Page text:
After detox, Mack began preaching against the ravages of drugs. But despite her public stance, she now admits that rehab didn't stick. "I was lecturing on not doing drugs, and after the lecture we'd drink wine with dinner," she says. "It took me 2½ years before I started doing coke again." Virtually blacklisted as an actress, she spent the next nine years as a rocker, touring the world with a reconstituted Mamas and Papas. She and the group's guitarist, Shane Fontayne, have been housemates for the last 13 years and have a 7-year-old son, also named Shane.
In retrospect, a rocky road might have been foreseen for the Hollywood wild child who made her film debut at 14 in American Graffiti. "Mack got jaded pretty early," recalls stepmother Michelle Phillips, whose six-year marriage to John began when Mackenzie was a 4-year-old. "She had men in their 40s in platform shoes with glitter on their eyebrows taking her to the Whisky a Go Go when she was just a teenager."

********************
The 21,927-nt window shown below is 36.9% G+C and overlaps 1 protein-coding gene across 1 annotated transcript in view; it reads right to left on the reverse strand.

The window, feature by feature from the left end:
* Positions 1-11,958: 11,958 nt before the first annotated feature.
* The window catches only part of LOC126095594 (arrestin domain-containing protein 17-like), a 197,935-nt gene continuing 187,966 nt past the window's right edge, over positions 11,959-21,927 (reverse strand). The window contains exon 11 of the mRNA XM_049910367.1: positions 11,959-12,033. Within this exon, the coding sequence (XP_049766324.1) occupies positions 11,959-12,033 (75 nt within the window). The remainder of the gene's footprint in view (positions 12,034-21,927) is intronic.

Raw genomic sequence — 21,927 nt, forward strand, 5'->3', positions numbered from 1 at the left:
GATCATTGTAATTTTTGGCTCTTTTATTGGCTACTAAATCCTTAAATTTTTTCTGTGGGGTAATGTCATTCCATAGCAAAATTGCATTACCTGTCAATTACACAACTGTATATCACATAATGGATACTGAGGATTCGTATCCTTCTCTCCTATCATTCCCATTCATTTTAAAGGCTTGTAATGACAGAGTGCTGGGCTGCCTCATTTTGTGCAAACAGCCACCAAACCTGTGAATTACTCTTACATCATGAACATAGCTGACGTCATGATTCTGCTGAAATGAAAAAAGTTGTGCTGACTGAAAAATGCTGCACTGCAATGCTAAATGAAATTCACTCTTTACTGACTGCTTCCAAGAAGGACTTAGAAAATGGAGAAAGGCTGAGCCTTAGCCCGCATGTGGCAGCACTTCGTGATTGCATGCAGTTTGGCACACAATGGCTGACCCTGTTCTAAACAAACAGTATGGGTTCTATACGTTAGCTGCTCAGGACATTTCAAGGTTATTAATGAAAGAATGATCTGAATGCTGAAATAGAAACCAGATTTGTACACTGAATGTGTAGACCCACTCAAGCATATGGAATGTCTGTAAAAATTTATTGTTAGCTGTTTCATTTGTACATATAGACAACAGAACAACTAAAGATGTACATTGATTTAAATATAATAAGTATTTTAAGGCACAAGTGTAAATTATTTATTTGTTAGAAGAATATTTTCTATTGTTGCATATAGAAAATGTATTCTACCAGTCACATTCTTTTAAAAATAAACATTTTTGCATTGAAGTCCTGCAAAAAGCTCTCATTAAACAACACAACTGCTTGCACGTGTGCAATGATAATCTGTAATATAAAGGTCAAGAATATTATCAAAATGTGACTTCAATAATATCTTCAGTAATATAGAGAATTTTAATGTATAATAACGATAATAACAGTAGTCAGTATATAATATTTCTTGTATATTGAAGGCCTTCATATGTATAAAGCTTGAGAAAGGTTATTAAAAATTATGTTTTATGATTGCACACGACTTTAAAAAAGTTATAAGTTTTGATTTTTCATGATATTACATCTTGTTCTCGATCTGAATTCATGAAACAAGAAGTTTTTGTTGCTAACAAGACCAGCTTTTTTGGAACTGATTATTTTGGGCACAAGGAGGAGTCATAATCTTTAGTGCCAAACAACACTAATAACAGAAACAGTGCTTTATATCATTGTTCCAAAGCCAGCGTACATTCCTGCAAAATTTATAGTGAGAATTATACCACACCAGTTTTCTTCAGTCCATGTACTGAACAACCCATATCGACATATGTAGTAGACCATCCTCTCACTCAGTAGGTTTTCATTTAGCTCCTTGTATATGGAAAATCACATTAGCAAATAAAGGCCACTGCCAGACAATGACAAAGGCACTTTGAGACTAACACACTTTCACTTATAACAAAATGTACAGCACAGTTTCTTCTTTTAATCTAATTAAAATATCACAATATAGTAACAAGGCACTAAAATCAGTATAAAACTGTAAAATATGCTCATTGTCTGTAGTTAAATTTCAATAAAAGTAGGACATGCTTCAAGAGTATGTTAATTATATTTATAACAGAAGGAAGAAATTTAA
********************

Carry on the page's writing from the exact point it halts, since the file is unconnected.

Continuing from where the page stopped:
But in 1992, tired of the fast life, Mack, now 35, quit the tour, retired to her and Fontayne's contemporary home in Stroudsburg, Pa., and began what she says is her most serious attempt to give up drugs for good: "All I could see was more humiliation ahead—and getting worse." Young Shane is well-versed in his mother's addiction and attends AA meetings with her. Says Mackenzie: "Shane is adamant that he'll never take drugs." Now in L.A. trying to resurrect her career, Mackenzie, who frequently visits back home, gets moral support from half sister Chynna Phillips and recently reconnected with One Day's Valerie Bertinelli. "There's been so much tragedy in Mack's life," says Mama Michelle. "I want to see her happy, but it's got to happen this time. I don't think she'll get another chance."
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